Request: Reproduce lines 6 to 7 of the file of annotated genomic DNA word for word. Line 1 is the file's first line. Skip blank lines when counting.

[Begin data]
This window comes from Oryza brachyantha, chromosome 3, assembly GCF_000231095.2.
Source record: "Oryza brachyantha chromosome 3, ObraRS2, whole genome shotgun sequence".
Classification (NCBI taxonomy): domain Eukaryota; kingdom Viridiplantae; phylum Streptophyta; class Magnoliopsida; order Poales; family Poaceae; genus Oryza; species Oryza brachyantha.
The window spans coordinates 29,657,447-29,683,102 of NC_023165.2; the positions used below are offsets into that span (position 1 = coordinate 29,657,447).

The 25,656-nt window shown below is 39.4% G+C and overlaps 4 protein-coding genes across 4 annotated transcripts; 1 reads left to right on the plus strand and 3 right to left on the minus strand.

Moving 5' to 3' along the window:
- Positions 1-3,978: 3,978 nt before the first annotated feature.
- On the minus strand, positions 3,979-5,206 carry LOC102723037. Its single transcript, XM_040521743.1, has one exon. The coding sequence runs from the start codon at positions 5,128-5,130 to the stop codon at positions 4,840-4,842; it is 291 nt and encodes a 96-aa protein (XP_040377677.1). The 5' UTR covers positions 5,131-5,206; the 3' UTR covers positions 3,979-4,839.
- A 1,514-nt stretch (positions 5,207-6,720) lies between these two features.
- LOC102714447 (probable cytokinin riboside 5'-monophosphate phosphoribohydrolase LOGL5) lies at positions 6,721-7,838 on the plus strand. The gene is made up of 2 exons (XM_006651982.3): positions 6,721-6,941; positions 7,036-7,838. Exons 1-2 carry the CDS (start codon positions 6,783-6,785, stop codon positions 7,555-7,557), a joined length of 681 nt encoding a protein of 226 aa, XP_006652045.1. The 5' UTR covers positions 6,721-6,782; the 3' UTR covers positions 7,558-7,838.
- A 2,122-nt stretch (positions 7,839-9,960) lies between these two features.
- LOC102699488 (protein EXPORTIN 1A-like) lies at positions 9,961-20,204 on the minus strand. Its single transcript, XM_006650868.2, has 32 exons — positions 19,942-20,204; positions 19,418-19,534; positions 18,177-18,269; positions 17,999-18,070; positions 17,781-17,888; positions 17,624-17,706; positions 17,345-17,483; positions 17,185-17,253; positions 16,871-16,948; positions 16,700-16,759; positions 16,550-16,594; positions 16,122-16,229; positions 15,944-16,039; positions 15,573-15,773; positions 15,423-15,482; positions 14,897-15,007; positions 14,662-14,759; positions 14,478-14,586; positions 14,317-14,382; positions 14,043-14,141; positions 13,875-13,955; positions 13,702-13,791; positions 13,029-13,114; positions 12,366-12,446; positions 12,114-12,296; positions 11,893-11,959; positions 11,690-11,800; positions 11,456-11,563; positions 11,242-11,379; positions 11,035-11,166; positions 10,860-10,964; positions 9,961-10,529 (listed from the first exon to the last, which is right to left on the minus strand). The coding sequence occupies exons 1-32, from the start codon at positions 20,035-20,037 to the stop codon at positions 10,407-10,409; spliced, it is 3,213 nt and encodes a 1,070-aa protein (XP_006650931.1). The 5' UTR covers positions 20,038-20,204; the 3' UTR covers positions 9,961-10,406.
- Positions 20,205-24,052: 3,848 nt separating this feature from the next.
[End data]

Moving 5' to 3' along the window:
- Positions 1-3,978: 3,978 nt before the first annotated feature.